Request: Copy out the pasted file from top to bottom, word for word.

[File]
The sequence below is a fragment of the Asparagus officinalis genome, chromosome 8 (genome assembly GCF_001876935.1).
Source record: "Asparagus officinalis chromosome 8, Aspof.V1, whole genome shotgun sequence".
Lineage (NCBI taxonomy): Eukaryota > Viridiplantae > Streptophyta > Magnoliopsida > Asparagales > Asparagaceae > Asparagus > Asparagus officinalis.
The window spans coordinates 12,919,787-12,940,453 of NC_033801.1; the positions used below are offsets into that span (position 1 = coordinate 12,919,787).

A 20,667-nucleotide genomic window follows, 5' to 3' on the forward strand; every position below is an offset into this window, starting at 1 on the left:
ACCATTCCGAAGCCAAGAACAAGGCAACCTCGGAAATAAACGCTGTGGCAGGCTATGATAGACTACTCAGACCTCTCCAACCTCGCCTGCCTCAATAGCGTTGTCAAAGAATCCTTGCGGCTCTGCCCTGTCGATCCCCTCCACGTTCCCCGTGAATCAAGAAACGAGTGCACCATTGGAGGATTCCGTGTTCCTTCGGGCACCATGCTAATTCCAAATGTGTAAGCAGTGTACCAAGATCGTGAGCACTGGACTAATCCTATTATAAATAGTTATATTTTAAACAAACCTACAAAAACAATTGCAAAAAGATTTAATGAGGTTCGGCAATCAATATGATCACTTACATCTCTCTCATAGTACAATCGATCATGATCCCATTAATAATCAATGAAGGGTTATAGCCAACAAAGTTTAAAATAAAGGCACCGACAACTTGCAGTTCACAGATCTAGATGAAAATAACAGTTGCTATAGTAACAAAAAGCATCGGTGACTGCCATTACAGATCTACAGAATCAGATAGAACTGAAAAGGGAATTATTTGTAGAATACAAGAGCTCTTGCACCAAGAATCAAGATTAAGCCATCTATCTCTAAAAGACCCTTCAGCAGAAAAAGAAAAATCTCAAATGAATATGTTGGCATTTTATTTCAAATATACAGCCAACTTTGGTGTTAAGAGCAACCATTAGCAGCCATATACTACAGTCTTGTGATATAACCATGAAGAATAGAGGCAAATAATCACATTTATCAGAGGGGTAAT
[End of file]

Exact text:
The sequence below is a fragment of the Asparagus officinalis genome, chromosome 8 (genome assembly GCF_001876935.1).
Source record: "Asparagus officinalis chromosome 8, Aspof.V1, whole genome shotgun sequence".
Lineage (NCBI taxonomy): Eukaryota > Viridiplantae > Streptophyta > Magnoliopsida > Asparagales > Asparagaceae > Asparagus > Asparagus officinalis.
The window spans coordinates 12,919,787-12,940,453 of NC_033801.1; the positions used below are offsets into that span (position 1 = coordinate 12,919,787).

A 20,667-nucleotide genomic window follows, 5' to 3' on the forward strand; every position below is an offset into this window, starting at 1 on the left:
ACCATTCCGAAGCCAAGAACAAGGCAACCTCGGAAATAAACGCTGTGGCAGGCTATGATAGACTACTCAGACCTCTCCAACCTCGCCTGCCTCAATAGCGTTGTCAAAGAATCCTTGCGGCTCTGCCCTGTCGATCCCCTCCACGTTCCCCGTGAATCAAGAAACGAGTGCACCATTGGAGGATTCCGTGTTCCTTCGGGCACCATGCTAATTCCAAATGTGTAAGCAGTGTACCAAGATCGTGAGCACTGGACTAATCCTATTATAAATAGTTATATTTTAAACAAACCTACAAAAACAATTGCAAAAAGATTTAATGAGGTTCGGCAATCAATATGATCACTTACATCTCTCTCATAGTACAATCGATCATGATCCCATTAATAATCAATGAAGGGTTATAGCCAACAAAGTTTAAAATAAAGGCACCGACAACTTGCAGTTCACAGATCTAGATGAAAATAACAGTTGCTATAGTAACAAAAAGCATCGGTGACTGCCATTACAGATCTACAGAATCAGATAGAACTGAAAAGGGAATTATTTGTAGAATACAAGAGCTCTTGCACCAAGAATCAAGATTAAGCCATCTATCTCTAAAAGACCCTTCAGCAGAAAAAGAAAAATCTCAAATGAATATGTTGGCATTTTATTTCAAATATACAGCCAACTTTGGTGTTAAGAGCAACCATTAGCAGCCATATACTACAGTCTTGTGATATAACCATGAAGAATAGAGGCAAATAATCACATTTATCAGAGGGGTAAT